The peaceful village of La Garde-Freinet, set in forested hills 10km northwest of Grimaud, was founded in the late twelfth century by people from the nearby villages of Saint Clément and Miremer. The original fortified settlement sat further up the hillside, and the foundations of the fortress are still visible above the village beside the ruins of a fifteenth-century castle (take the path from La Planette car park at the northwestern end of the village). The medieval charm, easy walks to stunning panoramas and twice weekly market (Wed and Sun) make it an alluring spot, and many expats have bought property here. Happily, though, attempts to “do a St-Tropez” by making it trendy and expensive seem – thus far – doomed to failure.
Of all the Côte d’Azur resorts, Menton, ringed by mountains, is the warmest and most Italianate, being right on the border. In 1861 a British doctor, James Henry Bennet, published a treatise on the benefits of Menton’s mild climate to tuberculosis patients, and soon thousands of well-heeled sufferers were flocking here in the vain hope of a cure. Menton’s biggest event of the year is the Fête du Citron in February, when the lemon-flavoured bacchanalia includes processions of floats decorated entirely with the fruit.
Take a walk through the Parc du Mugel, with its strange cluster of rock formations on the promontory beyond the shipyards. A path leads up through overgrown vegetation to a narrow terrace overlooking the sea. Two stops before the park bus #30 to Figuerolles you can reach the Anse de Figuerolles calanque down the avenue of the same name, and its neighbour, the Gameau.
Facing St-Tropez across its gulf, Ste-Maxime is the perfect Côte stereotype: palmed corniche and enormous pleasure-boat harbour, beaches crowded with bronzed windsurfers and water-skiers, and an Art Deco casino presiding over the seafront. It sprawls a little too much, merging with its northern neighbours to create a continuous suburban strip up to Fréjus. But if hardly as colourful as St-Tropez, it’s less pretentious and the beaches are cleaner; though if your budget denies you the pleasures of watersports, you might find Ste-Maxime a little lacking in diversions. You can, at least, eat at reasonable cost, since there are plenty of crêperies, glaciers and snack places along the central avenue Charles-de-Gaulle. There’s also an Aqualand water park with all manner of ingenious water slides just off the D25 Le Muy road north of town, though this isn’t cheap, either.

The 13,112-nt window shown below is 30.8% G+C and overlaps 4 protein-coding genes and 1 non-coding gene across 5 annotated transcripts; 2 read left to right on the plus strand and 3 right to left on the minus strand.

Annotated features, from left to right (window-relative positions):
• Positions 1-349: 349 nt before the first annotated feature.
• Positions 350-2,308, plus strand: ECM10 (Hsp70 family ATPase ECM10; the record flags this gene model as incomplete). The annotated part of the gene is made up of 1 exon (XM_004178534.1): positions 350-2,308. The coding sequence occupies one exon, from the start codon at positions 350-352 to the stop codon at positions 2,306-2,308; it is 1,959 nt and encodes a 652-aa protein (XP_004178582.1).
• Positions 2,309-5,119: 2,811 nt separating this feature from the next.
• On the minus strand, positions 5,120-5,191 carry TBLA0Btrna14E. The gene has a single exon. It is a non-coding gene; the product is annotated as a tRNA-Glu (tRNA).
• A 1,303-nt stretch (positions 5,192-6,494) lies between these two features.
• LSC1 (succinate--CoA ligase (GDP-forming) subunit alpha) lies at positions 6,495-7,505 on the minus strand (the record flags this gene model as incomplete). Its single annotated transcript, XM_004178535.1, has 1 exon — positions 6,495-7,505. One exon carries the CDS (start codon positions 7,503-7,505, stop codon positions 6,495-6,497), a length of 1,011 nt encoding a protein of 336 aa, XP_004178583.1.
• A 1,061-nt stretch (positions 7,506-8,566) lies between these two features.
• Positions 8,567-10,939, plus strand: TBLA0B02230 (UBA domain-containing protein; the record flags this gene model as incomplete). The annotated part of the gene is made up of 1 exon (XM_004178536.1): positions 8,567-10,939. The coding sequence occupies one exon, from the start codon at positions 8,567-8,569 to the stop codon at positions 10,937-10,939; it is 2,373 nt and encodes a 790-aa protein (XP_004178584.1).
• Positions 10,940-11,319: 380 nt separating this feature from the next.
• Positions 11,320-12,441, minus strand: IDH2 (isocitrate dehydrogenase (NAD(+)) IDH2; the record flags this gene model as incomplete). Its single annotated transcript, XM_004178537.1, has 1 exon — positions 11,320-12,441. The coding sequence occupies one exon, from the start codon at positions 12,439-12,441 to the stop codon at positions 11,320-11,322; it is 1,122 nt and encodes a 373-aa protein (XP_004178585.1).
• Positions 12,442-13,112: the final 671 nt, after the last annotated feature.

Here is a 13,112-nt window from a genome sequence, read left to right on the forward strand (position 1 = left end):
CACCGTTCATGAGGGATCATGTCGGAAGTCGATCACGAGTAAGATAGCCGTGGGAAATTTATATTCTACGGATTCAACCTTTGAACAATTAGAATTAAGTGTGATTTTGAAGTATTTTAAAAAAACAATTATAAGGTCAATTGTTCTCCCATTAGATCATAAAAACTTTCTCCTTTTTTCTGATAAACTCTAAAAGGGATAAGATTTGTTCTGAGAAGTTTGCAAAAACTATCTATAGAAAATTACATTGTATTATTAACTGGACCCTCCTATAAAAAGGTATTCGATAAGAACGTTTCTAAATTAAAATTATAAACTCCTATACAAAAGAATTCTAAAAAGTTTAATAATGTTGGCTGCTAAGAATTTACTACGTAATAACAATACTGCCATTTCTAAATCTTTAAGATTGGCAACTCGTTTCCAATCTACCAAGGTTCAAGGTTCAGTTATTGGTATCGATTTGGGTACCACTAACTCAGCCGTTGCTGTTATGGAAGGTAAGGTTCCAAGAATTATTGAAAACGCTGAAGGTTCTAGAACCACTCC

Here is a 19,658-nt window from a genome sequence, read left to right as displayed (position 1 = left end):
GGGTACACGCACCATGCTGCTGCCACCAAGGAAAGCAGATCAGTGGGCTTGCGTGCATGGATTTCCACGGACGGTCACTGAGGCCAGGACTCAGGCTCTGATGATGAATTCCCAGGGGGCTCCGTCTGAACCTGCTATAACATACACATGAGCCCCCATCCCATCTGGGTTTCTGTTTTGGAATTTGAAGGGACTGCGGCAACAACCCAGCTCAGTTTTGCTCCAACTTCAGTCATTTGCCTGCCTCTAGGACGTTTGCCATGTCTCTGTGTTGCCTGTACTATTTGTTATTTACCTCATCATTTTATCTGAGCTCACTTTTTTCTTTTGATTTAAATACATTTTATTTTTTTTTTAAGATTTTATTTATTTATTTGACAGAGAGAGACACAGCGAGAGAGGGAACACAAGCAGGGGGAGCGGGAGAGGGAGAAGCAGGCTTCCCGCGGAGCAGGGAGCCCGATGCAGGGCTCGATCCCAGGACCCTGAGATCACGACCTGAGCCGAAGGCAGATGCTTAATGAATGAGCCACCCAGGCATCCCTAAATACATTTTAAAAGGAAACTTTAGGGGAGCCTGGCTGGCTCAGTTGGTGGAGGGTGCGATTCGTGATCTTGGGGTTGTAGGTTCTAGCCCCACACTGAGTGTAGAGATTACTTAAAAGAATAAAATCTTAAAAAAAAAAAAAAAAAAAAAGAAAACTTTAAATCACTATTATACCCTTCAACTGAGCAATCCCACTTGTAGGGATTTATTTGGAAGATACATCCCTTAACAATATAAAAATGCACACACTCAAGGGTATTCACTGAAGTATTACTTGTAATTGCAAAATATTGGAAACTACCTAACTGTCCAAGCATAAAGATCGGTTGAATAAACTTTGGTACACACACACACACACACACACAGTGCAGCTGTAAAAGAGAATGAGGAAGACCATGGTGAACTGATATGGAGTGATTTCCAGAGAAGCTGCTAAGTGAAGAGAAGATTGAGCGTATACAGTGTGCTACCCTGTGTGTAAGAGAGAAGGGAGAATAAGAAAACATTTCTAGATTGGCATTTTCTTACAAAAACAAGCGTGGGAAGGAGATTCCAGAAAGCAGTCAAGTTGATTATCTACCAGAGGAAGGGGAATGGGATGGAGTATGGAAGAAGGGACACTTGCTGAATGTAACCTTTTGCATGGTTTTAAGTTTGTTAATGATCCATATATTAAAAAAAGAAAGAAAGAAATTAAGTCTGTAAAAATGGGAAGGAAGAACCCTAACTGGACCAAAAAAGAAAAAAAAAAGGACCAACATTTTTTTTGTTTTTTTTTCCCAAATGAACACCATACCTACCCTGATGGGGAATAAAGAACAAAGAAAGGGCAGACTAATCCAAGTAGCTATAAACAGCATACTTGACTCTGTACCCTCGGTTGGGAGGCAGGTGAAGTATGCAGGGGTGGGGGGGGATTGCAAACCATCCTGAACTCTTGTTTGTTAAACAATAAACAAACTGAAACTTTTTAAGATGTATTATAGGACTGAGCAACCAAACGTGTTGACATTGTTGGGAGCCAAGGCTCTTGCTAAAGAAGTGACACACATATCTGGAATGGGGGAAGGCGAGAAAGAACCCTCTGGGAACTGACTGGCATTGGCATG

As the summer playground of Europe’s youthful rich, St-Tropez is among the most overhyped – and in July and August overcrowded – spots in the Mediterranean. It remains undeniably glamorous, its vast yachts and infamous champagne “spray” parties creating an air of hedonistic excess in high summer. Alas, partaking of its designer charms can seriously dent your budget at any time of the year.
The origins of St-Tropez are unremarkable: a fishing village that grew up around a port founded by Marseille’s Greeks, destroyed by Saracens in 739 and finally fortified in the late Middle Ages. Its sole distinction was its inaccessibility: stuck on a small peninsula that never warranted proper roads, reached only by boat till the end of the nineteenth century.
Soon after, bad weather forced the painter Paul Signac to moor in St-Tropez. He promptly decided to build a house there, to which he invited his friends. Matisse was one of the first to accept, with Bonnard, Marquet, Dufy, Dérain, Vlaminck, Seurat and Van Dongen following suit, and by World War I St-Tropez was an established bohemian hangout. The 1930s saw a new influx, of writers as much as painters: Cocteau, Colette and Anaïs Nin, whose journal records “girls riding bare-breasted in the back of open cars”. In 1956, Roger Vadim filmed Brigitte Bardot here in Et Dieu … Créa la Femme; the cult of Tropezian sun, sex and celebrities promptly took off and the place has been groaning under the weight of visitors ever since.
The beach within easiest walking distance of St-Tropez is Les Graniers, below the Citadelle just beyond the port des Pêcheurs along rue Cavaillon. From there, a path follows the coast around the baie des Canebiers, with its small beach, to Cap St-Pierre, Cap St-Tropez, the very crowded Les Salins beach and right round to Tahiti-Plage, about 11km away.
Tahiti-Plage is the start of the almost straight, 5km north–south Pampelonne beach, the world initiator of the topless bathing cult. The water is shallow for 50m or so, and the beach is exposed to the wind, and sometimes scourged by dried sea vegetation and garbage. Bars and restaurants line the beach, all with patios and sofas, serving cocktails, gluttonous ice creams and full-blown meals. Le Club 55 on boulevard Patch is the original and most famous, while Nikki Beach, route de l’Epi, is the celebrity hangout.